A self-managed super fund (SMSF) is an Australian trust structure that is used by members to personally manage their retirement savings. SMSFs are established for the sole purpose of providing financial benefits to its beneficiaries in retirement, with the benefits passing to the deceased’s beneficiaries on death.
The first SMSFs were established in 1915 to take advantage of the original tax exemption for super funds in the 22-page Income Tax Assessment Act 1915. Of course, with the First World War in full swing, only a few small business owners took the steps to become eligible for that first tax exemption for super funds. With the rewrite of the income tax assessment act in 1936 (ITAA 1936), employer super funds continued to enjoy the tax exemption. The Act was subsequently amended a few years later to extend the tax exemption to super funds established for the benefit of self-employed persons (with less than 20 self-employed members).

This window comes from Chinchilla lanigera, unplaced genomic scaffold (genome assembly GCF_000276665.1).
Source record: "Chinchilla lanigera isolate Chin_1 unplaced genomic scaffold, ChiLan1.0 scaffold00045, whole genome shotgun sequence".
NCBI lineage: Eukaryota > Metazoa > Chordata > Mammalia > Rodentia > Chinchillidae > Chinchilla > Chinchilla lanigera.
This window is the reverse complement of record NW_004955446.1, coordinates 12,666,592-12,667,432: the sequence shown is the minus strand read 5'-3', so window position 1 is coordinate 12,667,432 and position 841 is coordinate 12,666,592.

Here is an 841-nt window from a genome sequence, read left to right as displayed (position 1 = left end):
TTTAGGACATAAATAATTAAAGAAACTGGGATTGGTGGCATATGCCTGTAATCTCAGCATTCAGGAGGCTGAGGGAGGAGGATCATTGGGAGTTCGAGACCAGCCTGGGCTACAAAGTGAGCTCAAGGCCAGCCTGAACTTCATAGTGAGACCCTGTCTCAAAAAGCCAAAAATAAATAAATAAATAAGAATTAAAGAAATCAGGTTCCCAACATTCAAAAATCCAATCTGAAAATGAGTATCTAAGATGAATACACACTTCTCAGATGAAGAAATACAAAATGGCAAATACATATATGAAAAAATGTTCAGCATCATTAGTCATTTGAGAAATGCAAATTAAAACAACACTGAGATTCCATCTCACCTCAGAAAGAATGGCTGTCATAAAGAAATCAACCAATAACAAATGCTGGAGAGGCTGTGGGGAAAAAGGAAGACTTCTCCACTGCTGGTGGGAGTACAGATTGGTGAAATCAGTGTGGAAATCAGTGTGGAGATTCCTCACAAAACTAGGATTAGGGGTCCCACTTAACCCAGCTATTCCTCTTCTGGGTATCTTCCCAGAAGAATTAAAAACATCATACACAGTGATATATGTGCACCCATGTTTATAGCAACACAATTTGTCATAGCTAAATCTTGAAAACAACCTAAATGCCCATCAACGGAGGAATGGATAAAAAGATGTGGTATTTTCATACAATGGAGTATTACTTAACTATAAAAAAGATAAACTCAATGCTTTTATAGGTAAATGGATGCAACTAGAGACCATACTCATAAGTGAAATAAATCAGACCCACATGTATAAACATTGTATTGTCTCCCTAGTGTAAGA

The modern SMSF emerged in October 1999 from the former regime for ‘excluded’ funds (ie funds with fewer than 5 members). Australia has over 600,000 SMSFs with another 30,000 being established each year. Taxpayers are attracted to SMSFs due to the members ability to control their money, diverse investment options, and low tax rates (0%, 10%, or 15%). The 1.1 million SMSF members control over $700 billion in assets, with the ‘average SMSF having $1.2 million of assets.
The Australian Taxation Office is the key regulator of SMSFs, and assists with compliance of the obligations under the law. All super funds in Australia are required to comply with the SIS Act (Superannuation Industry [Supervision Act] 1993) which is the superannuation act and statutory bible.